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U. Afek, L.A. Lippet, D. Adams, J.A. Menge, and E. Pond

Vesicular–arbuscular mycorrhizal inoculum consisting of a mixture of roots of coast redwood [Sequoia sempervirens (D. Don)], soil, and spores of Glomus mosseae (Nicol. and Gerd.) Gerdemann and Trappe was tested for viability and efficacy following storage for 4 or 8 weeks at 4, 9, 15, or 24C and moisture contents of 0%, 6%, 12%, or 17%. Storage regimes did not have any effect on the number of spores of Glomus mosseae recovered after storage. However, germinability of the spores decreased from 35% before storage to 10% to 31% during storage, especially under typical ambient room conditions (17% moisture at 24C). Maximum colonization of coast redwood, sierra redwood [Sequoiadendrom giganteum (Lindl.) Buchh.], and incense cedar (Libocedrous decurrens Torr.) was achieved after inoculation with 1 inoculum: 1 potting mix dilution (w/w). However, plant fresh weight was highest following inoculation with a 1 inoculum: 5 potting mix dilution (w/w). Dried inoculum was effective when stored at 24C, or below 10C when moist.

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U. Afek, E. Rinaldelli, J.A. Menge, E.L.V. Johnson, and E. Pond

The length of time required for vesicular-arbuscular mycorrhiza (VAM) colonization, the effect of root age, and the position of VAM inoculum with respect to the root system were tested on cotton (Gossypium hirsutum L.), onion (Allium cepa L.), and pepper (Capsicum annuum L.). Colonization of onion by Glomus deserticola began 3 days after inoculation and reached 50% of the total root length after 21 days. Colonization by G. mosseae and G. intraradices began after 12 days and attained 15% and 37%, respectively, after 21 days. In cotton, colonization with G. deserticola and G. intraradices began 12 days following inoculation and increased to 20% and 18%, respectively, after 21 days. Colonization of cotton by G. mosseae was poor. In pepper, colonization with G. deserticola, G. mosseae, and G. intraradices began 3, 6, and 6 days after inoculation and, after 21 days, reached 60%, 13%, and 10%, respectively. In a second experiment, rapid colonization by G. deserticola took place in 3-day-old onion seedlings and increased to 51% 3 days after inoculation. Ten- and 17-day-old seedlings were far less responsive to VAM colonization but became highly infected at 30 days when new roots were produced. In a third experiment, inoculum placement 3 cm below seeds at planting in the field was the most effective for promoting colonization of cotton and onion by VAM. In fumigated field soil, mycorrhizae increased cotton growth an average of 28% when inoculum was applied below seeds compared to one- or two-sided band applications. Even in nonfumigated field soil, inoculum placed 3 cm below the seed and inoculum placed in a band at one side 2 weeks after planting significantly increased cotton growth. In onion, mycorrhizal inoculation improved growth in fumigated soil when it was placed below the seed, but did not stimulate growth in nonfumigated soil.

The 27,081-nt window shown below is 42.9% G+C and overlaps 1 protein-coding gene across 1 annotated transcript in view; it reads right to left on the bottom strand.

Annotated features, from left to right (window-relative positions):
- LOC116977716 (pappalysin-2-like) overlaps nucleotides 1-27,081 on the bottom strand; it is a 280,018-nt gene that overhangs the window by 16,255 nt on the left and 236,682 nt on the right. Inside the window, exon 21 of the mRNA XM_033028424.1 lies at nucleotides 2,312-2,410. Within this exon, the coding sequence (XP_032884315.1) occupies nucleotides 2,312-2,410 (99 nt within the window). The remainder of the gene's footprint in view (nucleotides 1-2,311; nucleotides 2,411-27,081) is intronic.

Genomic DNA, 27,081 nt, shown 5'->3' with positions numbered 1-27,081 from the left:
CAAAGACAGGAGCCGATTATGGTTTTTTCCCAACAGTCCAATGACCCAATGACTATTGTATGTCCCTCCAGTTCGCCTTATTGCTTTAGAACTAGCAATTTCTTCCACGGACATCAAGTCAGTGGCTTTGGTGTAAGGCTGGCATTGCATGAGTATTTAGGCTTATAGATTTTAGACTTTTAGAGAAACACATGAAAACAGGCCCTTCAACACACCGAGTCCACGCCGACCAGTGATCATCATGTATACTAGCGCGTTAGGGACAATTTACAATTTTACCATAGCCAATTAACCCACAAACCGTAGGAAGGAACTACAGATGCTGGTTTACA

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Etaferahu Takele, John A. Menge, John E. Pehrson Jr., Jewell L. Meyer, Charles W. Coggins Jr., Mary Lu Arpaia, J. Daniel Hare, Darwin R. Atkin, and Carol Adams

The effect of various integrated crop management practices on productivity (fruit yield, grade, and sire) and returns of `Washington Navel' oranges [Citrus sinensis (L.) Osbeck] was determined in the San Joaquin Valley of California. Seventy-two combinations of treatments comprised of three irrigation levels [80%, 100%, and 120% evapotranspiration demand (ETc)], three N fertilizer levels (low, medium, and high based on 2.3%, 2.5%, and 2.7% leaf N, respectively), gibberellic acid (±), miticide (±), and fungicide-nematicide (±) were included in the analysis. Using a partial budgeting procedure, returns after costs were calculated for each treatment combiition. Costs of treatments, harvesting, packing, and processing were subtracted from the value of the crop. The value of the crop was calculated as the sum of returns of crop in each size and grade category. The overall result indicated that returns after costs were higher for the +fungicide-nematicide treatment and also were generally more with increased irrigation. The combination of 120% ETc, +fungicide-nematicide, medium or high N, -miticide, and -gibberellin showed the highest return of all treatment combinations. Second highest returns were obtained with high N or with miticide and gibberellin used together.